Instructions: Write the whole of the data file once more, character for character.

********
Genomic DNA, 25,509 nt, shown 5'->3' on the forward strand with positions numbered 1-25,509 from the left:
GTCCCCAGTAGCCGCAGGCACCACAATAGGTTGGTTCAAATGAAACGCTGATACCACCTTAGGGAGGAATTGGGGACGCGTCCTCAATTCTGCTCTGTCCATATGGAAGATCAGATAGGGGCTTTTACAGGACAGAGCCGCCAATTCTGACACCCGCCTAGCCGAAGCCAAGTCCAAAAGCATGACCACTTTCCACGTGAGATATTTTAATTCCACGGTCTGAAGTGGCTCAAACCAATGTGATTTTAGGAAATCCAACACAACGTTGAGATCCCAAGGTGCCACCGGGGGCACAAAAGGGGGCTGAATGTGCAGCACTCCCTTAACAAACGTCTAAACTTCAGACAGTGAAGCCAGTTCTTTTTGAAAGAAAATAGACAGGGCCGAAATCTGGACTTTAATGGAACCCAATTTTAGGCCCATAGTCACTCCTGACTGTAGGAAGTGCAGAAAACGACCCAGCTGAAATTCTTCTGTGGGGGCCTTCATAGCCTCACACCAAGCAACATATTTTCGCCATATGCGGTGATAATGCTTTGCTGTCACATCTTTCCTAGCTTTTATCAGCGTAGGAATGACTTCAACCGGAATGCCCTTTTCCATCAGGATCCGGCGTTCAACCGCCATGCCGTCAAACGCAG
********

Genomic DNA, 25,509 nt, shown 5'->3' on the forward strand with positions numbered 1-25,509 from the left:
GTCCCCAGTAGCCGCAGGCACCACAATAGGTTGGTTCAAATGAAACGCTGATACCACCTTAGGGAGGAATTGGGGACGCGTCCTCAATTCTGCTCTGTCCATATGGAAGATCAGATAGGGGCTTTTACAGGACAGAGCCGCCAATTCTGACACCCGCCTAGCCGAAGCCAAGTCCAAAAGCATGACCACTTTCCACGTGAGATATTTTAATTCCACGGTCTGAAGTGGCTCAAACCAATGTGATTTTAGGAAATCCAACACAACGTTGAGATCCCAAGGTGCCACCGGGGGCACAAAAGGGGGCTGAATGTGCAGCACTCCCTTAACAAACGTCTAAACTTCAGACAGTGAAGCCAGTTCTTTTTGAAAGAAAATAGACAGGGCCGAAATCTGGACTTTAATGGAACCCAATTTTAGGCCCATAGTCACTCCTGACTGTAGGAAGTGCAGAAAACGACCCAGCTGAAATTCTTCTGTGGGGGCCTTCATAGCCTCACACCAAGCAACATATTTTCGCCATATGCGGTGATAATGCTTTGCTGTCACATCTTTCCTAGCTTTTATCAGCGTAGGAATGACTTCAACCGGAATGCCCTTTTCCATCAGGATCCGGCGTTCAACCGCCATGCCGTCAAACGCAG